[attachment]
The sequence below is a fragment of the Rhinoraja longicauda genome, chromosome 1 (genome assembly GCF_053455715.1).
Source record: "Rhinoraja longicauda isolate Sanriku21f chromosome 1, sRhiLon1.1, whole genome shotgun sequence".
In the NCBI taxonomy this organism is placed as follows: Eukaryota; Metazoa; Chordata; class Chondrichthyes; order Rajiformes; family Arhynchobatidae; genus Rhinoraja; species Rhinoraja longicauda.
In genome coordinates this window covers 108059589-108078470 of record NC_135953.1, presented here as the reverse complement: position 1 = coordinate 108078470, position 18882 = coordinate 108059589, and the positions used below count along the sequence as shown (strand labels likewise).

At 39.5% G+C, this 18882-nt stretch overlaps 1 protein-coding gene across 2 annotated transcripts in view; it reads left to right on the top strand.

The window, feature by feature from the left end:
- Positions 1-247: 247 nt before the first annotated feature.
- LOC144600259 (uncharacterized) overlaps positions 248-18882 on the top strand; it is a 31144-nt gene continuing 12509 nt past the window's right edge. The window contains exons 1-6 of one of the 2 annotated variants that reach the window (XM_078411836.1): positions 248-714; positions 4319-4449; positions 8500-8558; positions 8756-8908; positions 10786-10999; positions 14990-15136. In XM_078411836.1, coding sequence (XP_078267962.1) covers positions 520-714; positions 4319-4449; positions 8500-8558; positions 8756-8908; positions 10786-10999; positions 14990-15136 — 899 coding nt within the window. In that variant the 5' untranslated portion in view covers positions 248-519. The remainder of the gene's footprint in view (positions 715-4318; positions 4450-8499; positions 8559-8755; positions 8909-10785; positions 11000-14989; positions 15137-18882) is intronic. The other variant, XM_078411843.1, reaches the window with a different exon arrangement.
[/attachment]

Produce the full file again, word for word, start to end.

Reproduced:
The sequence below is a fragment of the Rhinoraja longicauda genome, chromosome 1 (genome assembly GCF_053455715.1).
Source record: "Rhinoraja longicauda isolate Sanriku21f chromosome 1, sRhiLon1.1, whole genome shotgun sequence".
In the NCBI taxonomy this organism is placed as follows: Eukaryota; Metazoa; Chordata; class Chondrichthyes; order Rajiformes; family Arhynchobatidae; genus Rhinoraja; species Rhinoraja longicauda.
In genome coordinates this window covers 108059589-108078470 of record NC_135953.1, presented here as the reverse complement: position 1 = coordinate 108078470, position 18882 = coordinate 108059589, and the positions used below count along the sequence as shown (strand labels likewise).

At 39.5% G+C, this 18882-nt stretch overlaps 1 protein-coding gene across 2 annotated transcripts in view; it reads left to right on the top strand.

The window, feature by feature from the left end:
- Positions 1-247: 247 nt before the first annotated feature.
- LOC144600259 (uncharacterized) overlaps positions 248-18882 on the top strand; it is a 31144-nt gene continuing 12509 nt past the window's right edge. The window contains exons 1-6 of one of the 2 annotated variants that reach the window (XM_078411836.1): positions 248-714; positions 4319-4449; positions 8500-8558; positions 8756-8908; positions 10786-10999; positions 14990-15136. In XM_078411836.1, coding sequence (XP_078267962.1) covers positions 520-714; positions 4319-4449; positions 8500-8558; positions 8756-8908; positions 10786-10999; positions 14990-15136 — 899 coding nt within the window. In that variant the 5' untranslated portion in view covers positions 248-519. The remainder of the gene's footprint in view (positions 715-4318; positions 4450-8499; positions 8559-8755; positions 8909-10785; positions 11000-14989; positions 15137-18882) is intronic. The other variant, XM_078411843.1, reaches the window with a different exon arrangement.